There are always things that i could have played better during a show, so i often have the feeling that i could have done better, but then again i don’t obsess over it, perfection in playing is not what live shows are about or certainly not what MY live shows are about, and i don’t think that’s what people come to see me for, so i always judge a show by what i felt (was i enjoying myself when i was playing? did i manage to forget that i was doing this strange thing — performing in front of people — and enjoy the music i was making?) and how the audience responded. If they seemed happy then i’m happy too.

when will you return to the uk and when will you finally hit the us?

i will return to the UK as soon as someone offers me to play a show there this year, and the same goes for the US! It has been quieter over the past few months in terms of live playing for me because i was concentrating on recording the second album, and i think that you do need a break from time to time, if only to regain the sense of wonder at the opportunity of traveling and meeting people and how lucky i’ve been to be able to bring my music to people elsewhere; it’s all too easy for it to turn into a routine and forget about how special live playing is.

can you sing? are there little snippets of words that you have written that make you want to add vocals to your music? do those get used as song titles instead?

Good question: can I sing? Well i still don’t know the answer to that, it’s a mixture of yes and no right now, though actually i’ve taken up singing again rather recently (i used to sing as a teenager, but mostly for myself and mostly other bands’ songs); right now i’m learning songs by John Dowland, who was one of the greatest English composers of the late 16th century – early 17th century, he made those incredibly beautiful lute songs which have something very minimal and modern about them. The plan with them is that i’ll ultimately also learn to play the guitar in a lute-like fashion (the scores i have are transcriptions of the lute parts for classical guitar).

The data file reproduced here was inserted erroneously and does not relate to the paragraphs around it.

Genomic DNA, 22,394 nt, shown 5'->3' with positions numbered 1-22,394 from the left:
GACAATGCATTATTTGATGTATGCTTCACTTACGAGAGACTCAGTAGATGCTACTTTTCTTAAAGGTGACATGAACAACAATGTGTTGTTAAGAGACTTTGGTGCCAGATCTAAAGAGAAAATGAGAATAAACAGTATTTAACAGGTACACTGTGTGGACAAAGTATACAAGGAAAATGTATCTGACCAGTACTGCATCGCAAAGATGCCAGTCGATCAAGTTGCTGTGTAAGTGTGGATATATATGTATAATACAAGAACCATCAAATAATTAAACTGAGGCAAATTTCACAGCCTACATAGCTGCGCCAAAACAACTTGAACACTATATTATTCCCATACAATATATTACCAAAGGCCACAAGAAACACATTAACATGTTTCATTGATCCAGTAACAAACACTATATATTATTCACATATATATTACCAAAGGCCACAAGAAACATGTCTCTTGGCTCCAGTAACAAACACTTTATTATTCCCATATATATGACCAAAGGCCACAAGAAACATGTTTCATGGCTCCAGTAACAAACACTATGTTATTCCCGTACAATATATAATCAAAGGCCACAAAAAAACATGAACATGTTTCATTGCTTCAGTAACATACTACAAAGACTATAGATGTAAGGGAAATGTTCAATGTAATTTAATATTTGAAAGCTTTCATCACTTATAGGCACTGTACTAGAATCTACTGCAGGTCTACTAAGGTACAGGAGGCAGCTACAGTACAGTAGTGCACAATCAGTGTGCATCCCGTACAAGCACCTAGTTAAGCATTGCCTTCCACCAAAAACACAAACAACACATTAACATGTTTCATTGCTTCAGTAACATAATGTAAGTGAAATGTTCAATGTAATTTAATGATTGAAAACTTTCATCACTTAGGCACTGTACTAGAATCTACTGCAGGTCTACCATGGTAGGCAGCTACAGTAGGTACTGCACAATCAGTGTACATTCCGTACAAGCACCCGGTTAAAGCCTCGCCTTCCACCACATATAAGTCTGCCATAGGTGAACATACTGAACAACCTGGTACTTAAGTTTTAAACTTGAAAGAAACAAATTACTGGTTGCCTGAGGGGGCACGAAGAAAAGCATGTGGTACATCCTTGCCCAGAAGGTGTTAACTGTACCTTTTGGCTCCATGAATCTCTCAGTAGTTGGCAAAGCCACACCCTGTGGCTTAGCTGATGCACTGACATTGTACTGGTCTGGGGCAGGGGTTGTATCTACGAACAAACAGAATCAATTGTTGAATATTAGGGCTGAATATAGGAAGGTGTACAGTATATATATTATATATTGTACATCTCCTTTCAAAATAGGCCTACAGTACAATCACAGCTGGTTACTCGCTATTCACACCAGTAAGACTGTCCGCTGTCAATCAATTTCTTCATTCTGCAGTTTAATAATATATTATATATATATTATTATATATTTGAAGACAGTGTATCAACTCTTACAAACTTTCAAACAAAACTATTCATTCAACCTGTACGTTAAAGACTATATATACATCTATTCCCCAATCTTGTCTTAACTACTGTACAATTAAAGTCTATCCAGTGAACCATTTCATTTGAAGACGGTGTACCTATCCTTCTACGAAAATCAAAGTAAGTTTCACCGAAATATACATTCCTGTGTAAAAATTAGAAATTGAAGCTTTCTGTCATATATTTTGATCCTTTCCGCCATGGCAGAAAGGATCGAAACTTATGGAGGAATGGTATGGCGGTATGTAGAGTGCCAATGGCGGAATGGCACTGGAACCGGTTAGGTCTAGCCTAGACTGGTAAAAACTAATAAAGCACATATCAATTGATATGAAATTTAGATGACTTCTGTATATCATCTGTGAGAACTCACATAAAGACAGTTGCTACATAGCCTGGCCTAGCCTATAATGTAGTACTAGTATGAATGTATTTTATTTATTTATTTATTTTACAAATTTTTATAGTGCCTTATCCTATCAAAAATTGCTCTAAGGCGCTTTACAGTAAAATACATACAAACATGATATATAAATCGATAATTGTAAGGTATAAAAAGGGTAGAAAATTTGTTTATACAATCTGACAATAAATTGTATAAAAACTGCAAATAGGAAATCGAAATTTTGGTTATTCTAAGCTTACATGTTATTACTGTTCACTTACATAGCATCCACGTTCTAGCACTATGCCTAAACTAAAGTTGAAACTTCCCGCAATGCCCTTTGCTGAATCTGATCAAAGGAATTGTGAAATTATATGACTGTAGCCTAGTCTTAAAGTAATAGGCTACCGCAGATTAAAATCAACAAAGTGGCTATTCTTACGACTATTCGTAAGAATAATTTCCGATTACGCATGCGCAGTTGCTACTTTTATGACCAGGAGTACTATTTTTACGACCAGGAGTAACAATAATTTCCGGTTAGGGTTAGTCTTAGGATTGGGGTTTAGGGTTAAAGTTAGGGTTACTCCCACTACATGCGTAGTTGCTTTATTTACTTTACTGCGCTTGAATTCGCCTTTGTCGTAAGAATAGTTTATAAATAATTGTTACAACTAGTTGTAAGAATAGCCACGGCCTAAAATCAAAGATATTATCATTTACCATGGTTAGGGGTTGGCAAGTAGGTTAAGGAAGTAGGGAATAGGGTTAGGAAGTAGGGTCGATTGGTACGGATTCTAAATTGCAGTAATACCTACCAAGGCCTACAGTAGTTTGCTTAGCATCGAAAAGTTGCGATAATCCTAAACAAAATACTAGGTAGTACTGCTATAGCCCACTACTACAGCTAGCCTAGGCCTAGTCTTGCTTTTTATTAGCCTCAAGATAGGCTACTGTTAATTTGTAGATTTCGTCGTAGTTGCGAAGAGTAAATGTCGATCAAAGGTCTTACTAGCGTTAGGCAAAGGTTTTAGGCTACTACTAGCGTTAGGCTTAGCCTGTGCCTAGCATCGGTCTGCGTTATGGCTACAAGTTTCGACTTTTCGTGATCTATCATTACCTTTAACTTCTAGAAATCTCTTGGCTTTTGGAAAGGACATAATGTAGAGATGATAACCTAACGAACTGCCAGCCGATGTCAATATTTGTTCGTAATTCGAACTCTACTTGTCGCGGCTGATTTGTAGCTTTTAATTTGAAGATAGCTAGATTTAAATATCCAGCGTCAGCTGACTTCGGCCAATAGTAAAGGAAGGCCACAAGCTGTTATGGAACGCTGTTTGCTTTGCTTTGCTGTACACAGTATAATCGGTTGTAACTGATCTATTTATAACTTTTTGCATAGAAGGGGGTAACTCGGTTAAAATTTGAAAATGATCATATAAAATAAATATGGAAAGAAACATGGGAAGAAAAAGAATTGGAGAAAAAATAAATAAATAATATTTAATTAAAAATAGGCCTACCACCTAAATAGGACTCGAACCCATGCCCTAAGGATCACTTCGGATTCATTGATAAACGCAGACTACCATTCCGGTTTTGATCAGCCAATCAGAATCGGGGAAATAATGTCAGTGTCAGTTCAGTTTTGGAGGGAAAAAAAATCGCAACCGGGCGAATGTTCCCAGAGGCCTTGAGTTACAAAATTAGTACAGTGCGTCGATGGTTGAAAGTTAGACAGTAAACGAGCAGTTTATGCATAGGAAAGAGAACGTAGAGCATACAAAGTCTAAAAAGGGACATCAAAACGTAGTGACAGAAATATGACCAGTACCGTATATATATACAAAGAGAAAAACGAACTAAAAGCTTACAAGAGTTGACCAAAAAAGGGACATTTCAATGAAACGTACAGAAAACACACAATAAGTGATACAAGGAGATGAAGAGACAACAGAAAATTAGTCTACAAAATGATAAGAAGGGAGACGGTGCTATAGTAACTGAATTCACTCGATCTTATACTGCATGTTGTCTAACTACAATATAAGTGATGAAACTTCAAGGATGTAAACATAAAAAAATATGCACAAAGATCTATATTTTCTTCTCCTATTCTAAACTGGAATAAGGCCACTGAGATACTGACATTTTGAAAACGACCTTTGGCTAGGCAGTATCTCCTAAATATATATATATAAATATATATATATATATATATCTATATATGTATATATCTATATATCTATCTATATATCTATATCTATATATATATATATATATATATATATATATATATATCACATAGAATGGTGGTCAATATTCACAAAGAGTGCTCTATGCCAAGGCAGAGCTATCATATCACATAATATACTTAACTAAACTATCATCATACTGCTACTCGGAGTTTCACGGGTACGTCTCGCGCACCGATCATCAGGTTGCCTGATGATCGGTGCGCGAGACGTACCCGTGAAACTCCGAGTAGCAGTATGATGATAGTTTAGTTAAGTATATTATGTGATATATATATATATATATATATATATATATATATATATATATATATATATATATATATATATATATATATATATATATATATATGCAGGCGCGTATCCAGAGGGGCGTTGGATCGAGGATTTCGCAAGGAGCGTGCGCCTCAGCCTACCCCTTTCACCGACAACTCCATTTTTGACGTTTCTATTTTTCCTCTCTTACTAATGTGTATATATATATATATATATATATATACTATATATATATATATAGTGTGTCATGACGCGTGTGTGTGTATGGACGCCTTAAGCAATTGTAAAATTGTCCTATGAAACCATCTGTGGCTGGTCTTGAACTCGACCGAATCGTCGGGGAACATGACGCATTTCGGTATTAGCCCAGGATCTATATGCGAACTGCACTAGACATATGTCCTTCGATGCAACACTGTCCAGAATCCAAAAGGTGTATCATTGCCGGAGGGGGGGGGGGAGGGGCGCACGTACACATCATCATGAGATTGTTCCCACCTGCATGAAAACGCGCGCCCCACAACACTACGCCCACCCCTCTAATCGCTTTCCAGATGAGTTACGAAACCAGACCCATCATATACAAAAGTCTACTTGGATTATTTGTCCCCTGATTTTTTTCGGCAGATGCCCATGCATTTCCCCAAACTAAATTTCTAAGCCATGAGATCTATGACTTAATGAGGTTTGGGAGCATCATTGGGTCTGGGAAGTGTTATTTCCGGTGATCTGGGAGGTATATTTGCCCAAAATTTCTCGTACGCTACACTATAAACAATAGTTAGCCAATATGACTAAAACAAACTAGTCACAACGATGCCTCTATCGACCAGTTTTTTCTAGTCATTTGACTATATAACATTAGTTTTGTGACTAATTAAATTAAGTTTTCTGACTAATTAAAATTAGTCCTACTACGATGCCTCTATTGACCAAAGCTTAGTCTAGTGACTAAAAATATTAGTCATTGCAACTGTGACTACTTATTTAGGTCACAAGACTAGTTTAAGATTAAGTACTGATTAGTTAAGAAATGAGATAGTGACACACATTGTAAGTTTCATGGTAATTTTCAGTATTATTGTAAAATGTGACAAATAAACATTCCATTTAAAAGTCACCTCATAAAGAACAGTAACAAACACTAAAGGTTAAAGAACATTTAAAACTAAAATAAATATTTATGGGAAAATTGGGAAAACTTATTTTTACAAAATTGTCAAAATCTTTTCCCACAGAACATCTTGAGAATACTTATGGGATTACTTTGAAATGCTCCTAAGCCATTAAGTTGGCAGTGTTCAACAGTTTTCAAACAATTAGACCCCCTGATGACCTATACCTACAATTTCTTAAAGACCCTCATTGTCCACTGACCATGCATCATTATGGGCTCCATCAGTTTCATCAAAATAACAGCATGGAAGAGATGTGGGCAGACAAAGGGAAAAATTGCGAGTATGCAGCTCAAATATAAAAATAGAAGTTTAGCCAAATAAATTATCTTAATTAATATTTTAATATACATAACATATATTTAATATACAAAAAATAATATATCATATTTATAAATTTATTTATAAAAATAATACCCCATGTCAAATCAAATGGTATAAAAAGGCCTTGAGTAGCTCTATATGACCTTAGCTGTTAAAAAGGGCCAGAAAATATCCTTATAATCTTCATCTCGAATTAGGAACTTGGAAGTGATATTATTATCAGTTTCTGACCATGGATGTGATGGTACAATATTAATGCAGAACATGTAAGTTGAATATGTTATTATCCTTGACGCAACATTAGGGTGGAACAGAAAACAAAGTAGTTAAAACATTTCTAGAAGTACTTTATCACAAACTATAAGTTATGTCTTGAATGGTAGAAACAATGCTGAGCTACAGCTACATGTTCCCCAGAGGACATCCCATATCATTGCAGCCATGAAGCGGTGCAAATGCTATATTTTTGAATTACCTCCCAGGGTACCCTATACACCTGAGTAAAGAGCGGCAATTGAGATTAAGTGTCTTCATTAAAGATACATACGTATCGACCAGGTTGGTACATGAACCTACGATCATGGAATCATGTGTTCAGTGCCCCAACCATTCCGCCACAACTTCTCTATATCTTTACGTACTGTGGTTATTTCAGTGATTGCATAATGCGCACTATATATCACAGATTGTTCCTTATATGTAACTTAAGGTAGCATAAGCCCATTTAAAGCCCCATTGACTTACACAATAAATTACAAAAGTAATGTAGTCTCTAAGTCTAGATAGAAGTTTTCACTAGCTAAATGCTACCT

I find it all very exciting and i think it was bound to happen since i just feel like trying every single instrument on planet earth, and the voice is one of them.

I have no idea though if i will ever sing other than in the privacy of my home.

As for words i have a bit of a problem with them — even giving titles to my songs just seems to take me forever. They usually come from novels, are inspired by events in my own life, and for the second album by Dowland’s lyrics.

is there a new album on the way? if so, what will it be called and when will it be released?

The second album will be out on Leaf in June 2005 and will be called « the golden morning breaks » (a quote from a song by John Dowland). There is also a recording of a live session which I did for Dutch national radio VPRO which will be released on Dutch label Staalplaat in the Mort aux Vaches series, probably in September 2005.

how strong an emotional attachment do you feel toward your music? do you think of it as an extension of you or as simply a way that you express yourself?

The attachment i feel towards my music is very much part of a broader attachment that i have for music in general, in all its forms. It encompasses the music that i listen to and which is very varied (from 60s pop and folk to jazz to baroque to late 19th century / first half of 20th century composers, early electronic music, music from all over the world, especially South East Asia, and I’m sure I’m forgetting a lot of things), but also the music that i try to play on instruments that i’m currently learning (the cello for a year and a half, now the piano, the clarinet soon, and bits and bobs here and there), whether it’s pieces by other composers or me fooling around and trying to come up with something for my own use. But I also love reading about the history of and the stories behind music, how music has evolved over the course of the centuries, the life of composers and musicians, mechanical music, the social context behind music, instrument-making and instrument evolution… And of course making my own music is also very important!

When you really love music it’s just endless really, and that’s what makes it so exciting and fresh: the more you learn, the more you find out about other things to learn about. 

do you have a job? and if so, what?

I teach English in a high school; since September last year i’ve been doing that part time and it’s been a real improvement in my quality of life, and i feel all the luckier because not only do i have a lot more free time than before, but the time i do spend at school is very enjoyable this year because my pupils are on the whole a really good bunch (not good in terms of their English but in terms of their personality).

I’ll probably be back to a more hectic lifestyle when the second album is released, but right now i’m having a really great time just listening to music, playing the cello and piano, reading and watching films and spending time with the people i love, so i feel really lucky.